Saturday, June 27, 2015

Case o' The Week: Compelling Concurrence Takes Pot-Shot at Carranza - Drug Crimes, Mens Rea, and Apprendi

Hon. Judge William Fletcher

  Bring into the U.S. what you think is five kilos of pot? Five year federal sentence, max.
  But if it turns out, unbeknownst to you, to be five kilos of meth? Ten year mand-min.
  Unfair and unjust. Judge Fletcher explains why.
United States v. Jefferson, 2015 WL 3916827 (9th Cir. June 26, 2015), decision available here.

Players: Decision by Judge Wardlaw, joined by Judge Kozinski. Very interesting concurrence by Judge William Fletcher. Hard fought appeal by AFD Kara Hartzler, Federal Defenders of San Diego, Inc.

Facts: Jefferson entered a guilty plea to a count of intentionally importing 4.65 kilos of meth into the U.S. Id. at *1. Jefferson contended that he thought he was transporting pot in his truck, and did not know the quantity. Id. At sentencing, he argued under the Supreme Court’s decisions in Alleyne and Flores-Figueroa that knowledge of drug type and quantity were elements of the offense that the government had to prove to trigger the ten-year mand-min. Id. The district court found the Supreme Court decisions had not abrogated Ninth authority, and imposed 144 months. Id.

Issue(s): “Jefferson first argues that this long established precedent [holding that the government is not required to prove that the defendant knew the type or quality of the controlled substance he imported . . . for the [mandatory minimum] penalties under § 960(b) to apply] was abrogated by the Supreme Court’s decision in Alleyne v. United States, 133 S.Ct. 2151 (2013) . . . .” Id. at *2.

Held: “We reject Jefferson’s argument that recent Supreme Court authority requires the government to prove that the defendant knew the specific type and quantity of the drugs he imported to trigger the ten-year mandatory minimum under 21 U.S.C. § 960(b)(1)(H). Accordingly, we affirm.” Id.

Of Note: Jefferson is disappointing, though not terribly surprising. Of far more interest is Judge Fletcher’s thoughtful and thought-provoking concurrence, arguing that the Ninth Circuit’s decision in Carranza, 289 F.3d 644 (9th Cir. 2002) should be overruled. Id. at *5. For Judge Fletcher, “[t]he question presented in this appeal is whether a defendant who reasonably believed he was illegally importing several kilograms of marijuana, but in fact illegally imported several kilograms of methamphetamine, must be sentenced to the ten-year mandatory minimum term that corresponds to methamphetamine.” Id. at *6. In a compelling argument, Judge Fletcher argues that the mandatory minimum should not be triggered absent a mens rea proof as to type and amount. Id. It is precisely what we’ve been arguing since back in the Buckland era.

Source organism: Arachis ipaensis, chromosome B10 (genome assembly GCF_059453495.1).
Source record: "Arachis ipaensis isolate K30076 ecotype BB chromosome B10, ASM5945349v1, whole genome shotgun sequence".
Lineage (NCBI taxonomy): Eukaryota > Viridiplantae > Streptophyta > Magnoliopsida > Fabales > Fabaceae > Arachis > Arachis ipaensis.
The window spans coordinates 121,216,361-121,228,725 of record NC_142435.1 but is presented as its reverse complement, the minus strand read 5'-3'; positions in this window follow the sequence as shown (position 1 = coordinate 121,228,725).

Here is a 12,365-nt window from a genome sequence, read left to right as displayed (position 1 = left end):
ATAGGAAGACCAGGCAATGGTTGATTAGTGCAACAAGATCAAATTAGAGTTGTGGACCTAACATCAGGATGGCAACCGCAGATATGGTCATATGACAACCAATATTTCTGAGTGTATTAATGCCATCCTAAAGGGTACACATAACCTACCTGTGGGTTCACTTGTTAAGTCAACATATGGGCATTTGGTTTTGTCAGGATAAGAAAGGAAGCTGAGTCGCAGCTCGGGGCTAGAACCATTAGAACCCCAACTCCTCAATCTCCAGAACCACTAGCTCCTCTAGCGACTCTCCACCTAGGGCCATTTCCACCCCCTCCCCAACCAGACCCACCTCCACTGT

With a Supreme Court increasingly concerned over sentencing schemes where the core facts need not be found by a reasonable doubt, id. at *8, and with increased bipartisan concerns about over-incarceration, the time seems ripe for an en banc court to revisit Carranza. Take a shot at a Carranza attack in your next mand-min 841 or 960 case: delivery on Apprendi’s full promise is overdue.

How to Use: Jefferson discusses the comparatively rare Section 960 “importation” charge (well, rare north of Temecula). What about the much more-common § 841(b)(1)(C) offense? The Court’s decision in Jefferson probably controls § 841 offenses as well. Section 841 is “structurally identical” to § 960, and Judge Wardlaw discusses Section 841 precedent in the context of this Section 960 holding. Id. at *3 & n.2.
For Further Reading: Last week in Johnson v. United States the Supreme Court held the residual clause of the ACCA was unconstitutionally vague and violated due process. It is an incredibly important decision – both for ACCA clients, and, by extension potentially for (alleged) Career Offenders and others who find their Guideline sentences increased for prior “crimes of violence.” 

Professor Berman is first off the mark with Johnson commentary, with some essays on possible retroactivity action and quick observations on the intriguing Supreme Court coalition that produced the decision. You can find his initial comments here.

Image of the Honorable Judge William Fletcher from

Steven Kalar, Federal Public Defender N.D. Cal. Website at


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